Duke asked the DMDA for help on who to contact to get existing state codes enforced on the property, such as ordinances on the number, placement and size of signs, as well as the language required to alert people that it is private parking.

Currently, there are two small signs on the exterior of two businesses next to the lot, he said.

The board members failed to give Duke a clear answer on who oversees this issue.

Mayor Steve Tumlin said he is hesitant for his office or the City Council to act and overstep their roles.

Councilman Philip Goldstein, who sat in the audience, advised the DMDA to place a notice on the city right-of-way to warn visitors not to park there.
Comments
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Collin Cash
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July 01, 2013
Although Cassandra Buckalew and her husband own the company, I am the person who handles all charters for the Historic Marietta Trolley Company (HMTC). It is evident that many people posting comments here have no knowledge of the charter vehicle business. Many of the comments are comparing what amounts to apples and oranges.

The HMTC only charges per person fees for our set tours and those fees and the tour routes are governed by the GA Public Service Commission.

Charters, on the other hand, are priced based on the day of the week and the amount of time needed, just as a bus or limo can be chartered and there are minimums set for the number of hours required. Regardless of how many people are riding a trolley during a charter, the HMTC must pay a driver for a minimum amount of time, as well as pay for gas and vehicle maintenance.

I would be happy to share our rate sheet detailing how much charters cost, and to share the names of several other transportation companies so that their rates can be obtained as well in order to illustrate to the uninformed just how a charter company operates.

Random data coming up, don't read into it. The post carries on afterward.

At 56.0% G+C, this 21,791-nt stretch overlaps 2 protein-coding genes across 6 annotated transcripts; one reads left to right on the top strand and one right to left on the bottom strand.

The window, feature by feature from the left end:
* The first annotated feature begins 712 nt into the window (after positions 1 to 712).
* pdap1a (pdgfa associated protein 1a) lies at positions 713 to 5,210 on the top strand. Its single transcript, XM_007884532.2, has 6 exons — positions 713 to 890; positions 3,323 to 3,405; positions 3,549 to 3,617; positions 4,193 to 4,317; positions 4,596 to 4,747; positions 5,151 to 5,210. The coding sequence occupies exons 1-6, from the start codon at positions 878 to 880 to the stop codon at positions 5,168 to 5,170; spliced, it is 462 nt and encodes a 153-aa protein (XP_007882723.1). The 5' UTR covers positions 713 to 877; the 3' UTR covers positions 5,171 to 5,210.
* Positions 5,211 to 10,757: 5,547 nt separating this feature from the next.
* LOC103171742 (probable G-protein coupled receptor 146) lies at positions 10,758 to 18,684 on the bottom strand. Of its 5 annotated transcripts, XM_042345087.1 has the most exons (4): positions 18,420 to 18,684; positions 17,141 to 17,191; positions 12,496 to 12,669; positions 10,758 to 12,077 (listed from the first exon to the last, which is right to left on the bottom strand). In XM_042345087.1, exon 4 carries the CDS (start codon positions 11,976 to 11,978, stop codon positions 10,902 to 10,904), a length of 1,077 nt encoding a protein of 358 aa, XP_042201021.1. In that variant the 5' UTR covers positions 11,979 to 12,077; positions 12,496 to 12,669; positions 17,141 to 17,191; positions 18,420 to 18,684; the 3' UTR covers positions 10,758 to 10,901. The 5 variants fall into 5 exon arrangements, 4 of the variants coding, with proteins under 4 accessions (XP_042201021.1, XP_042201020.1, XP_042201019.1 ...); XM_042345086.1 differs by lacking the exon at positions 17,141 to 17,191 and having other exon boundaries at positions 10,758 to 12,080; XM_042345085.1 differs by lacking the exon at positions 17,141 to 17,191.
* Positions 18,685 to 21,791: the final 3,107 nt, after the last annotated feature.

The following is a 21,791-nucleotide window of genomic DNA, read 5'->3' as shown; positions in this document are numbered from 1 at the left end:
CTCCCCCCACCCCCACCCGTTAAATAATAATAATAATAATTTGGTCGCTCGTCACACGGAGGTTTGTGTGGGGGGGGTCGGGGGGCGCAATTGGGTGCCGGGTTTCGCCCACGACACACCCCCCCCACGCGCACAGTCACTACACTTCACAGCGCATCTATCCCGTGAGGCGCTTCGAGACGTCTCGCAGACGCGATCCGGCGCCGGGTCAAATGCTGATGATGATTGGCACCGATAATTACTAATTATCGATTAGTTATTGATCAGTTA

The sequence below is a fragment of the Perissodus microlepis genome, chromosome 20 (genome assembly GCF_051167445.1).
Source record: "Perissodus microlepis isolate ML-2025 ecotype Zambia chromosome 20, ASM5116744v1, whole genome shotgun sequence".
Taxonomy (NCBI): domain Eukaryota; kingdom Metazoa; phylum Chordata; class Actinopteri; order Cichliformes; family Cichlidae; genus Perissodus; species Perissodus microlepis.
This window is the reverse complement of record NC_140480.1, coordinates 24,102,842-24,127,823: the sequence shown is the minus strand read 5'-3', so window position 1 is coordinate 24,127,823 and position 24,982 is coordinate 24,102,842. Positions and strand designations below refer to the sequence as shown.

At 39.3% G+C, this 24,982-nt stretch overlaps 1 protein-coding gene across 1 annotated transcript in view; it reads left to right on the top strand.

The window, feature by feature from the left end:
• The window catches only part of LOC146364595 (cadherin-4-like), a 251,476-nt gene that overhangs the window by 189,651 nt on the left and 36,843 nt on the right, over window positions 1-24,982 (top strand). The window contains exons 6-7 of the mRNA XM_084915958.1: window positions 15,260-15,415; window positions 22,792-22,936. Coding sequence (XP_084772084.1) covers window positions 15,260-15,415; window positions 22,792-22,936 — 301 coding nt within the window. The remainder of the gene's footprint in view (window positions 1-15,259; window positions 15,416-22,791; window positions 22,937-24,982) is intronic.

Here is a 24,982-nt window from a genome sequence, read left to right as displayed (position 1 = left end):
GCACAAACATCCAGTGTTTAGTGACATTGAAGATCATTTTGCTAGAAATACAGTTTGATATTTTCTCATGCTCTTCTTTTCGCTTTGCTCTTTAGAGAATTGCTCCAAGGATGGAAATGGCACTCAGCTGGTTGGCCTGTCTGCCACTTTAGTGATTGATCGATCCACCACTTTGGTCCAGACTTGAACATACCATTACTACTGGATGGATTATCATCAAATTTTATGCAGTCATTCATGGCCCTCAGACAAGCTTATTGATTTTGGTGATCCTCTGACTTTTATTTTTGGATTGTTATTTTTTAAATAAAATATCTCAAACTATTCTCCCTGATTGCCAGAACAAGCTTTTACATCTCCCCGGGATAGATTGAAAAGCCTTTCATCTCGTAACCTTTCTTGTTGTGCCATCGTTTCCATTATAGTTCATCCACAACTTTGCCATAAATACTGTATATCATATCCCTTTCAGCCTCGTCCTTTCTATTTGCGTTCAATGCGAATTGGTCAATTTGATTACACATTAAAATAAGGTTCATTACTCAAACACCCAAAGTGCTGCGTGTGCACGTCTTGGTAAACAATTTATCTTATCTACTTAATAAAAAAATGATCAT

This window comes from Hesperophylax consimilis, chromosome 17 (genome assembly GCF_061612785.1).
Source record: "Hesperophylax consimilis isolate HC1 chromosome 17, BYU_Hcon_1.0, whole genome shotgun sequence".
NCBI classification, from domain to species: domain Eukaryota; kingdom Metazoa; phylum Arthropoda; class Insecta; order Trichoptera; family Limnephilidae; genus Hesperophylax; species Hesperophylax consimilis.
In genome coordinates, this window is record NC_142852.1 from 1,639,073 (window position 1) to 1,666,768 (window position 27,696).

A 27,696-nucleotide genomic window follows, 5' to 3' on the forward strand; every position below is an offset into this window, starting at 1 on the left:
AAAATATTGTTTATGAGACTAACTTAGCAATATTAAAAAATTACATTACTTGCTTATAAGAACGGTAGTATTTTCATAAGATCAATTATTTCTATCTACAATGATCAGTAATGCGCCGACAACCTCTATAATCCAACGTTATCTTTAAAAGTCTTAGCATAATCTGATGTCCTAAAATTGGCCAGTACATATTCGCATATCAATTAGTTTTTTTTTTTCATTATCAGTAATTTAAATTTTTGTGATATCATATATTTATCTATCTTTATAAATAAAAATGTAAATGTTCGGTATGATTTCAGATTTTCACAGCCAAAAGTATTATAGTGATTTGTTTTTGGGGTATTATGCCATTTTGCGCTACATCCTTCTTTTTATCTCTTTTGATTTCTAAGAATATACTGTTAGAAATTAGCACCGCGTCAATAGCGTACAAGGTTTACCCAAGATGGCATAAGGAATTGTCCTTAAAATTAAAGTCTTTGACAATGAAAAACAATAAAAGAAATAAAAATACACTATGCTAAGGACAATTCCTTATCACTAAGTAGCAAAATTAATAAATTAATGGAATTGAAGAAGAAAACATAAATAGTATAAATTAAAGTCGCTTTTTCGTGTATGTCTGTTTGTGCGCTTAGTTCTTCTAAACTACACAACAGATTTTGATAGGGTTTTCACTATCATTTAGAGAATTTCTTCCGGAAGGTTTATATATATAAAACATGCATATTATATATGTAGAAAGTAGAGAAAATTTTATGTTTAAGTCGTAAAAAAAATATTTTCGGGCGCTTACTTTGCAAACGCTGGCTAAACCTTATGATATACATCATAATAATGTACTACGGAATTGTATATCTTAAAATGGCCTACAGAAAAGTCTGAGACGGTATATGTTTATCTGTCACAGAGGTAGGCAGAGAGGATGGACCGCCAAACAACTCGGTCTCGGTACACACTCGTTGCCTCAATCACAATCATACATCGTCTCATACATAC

Bad Math
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June 16, 2013
Not $22.50 per person people. It would be if it was one night, but it's for the entire production which has 12 shows during a few weeks in August. Therefore if my math is correct....$4500 for 12 shows = $375 per show.....and $375 per show with 200 riders = a whopping $1.88 per rider. I'd call that a bargin.
Buckalewd
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June 17, 2013
I was wrong, but Browning is on crack if he thinks 200 people PER SHOW are going to ride that trolley.

I think they will be doing well to get 30 riders per show. That is still over $10 per person.

So, the truth will lie somewhere between.

Buckalewd
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June 16, 2013
Wow, Cass really worked you guys over...Let's see 200 riders at a cost of $4,500. That is a ride for $22.50 per person!

That is more than most entrees at the restaurants you are trying to prop up. They would have been better served if you gave them the cash.

You are either suffering from stupidity or cronyism. Take your pick.

Cassandra Buckalew
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June 29, 2013
Not only is your math wrong, you're wrong about me, too. I haven't worked anyone over.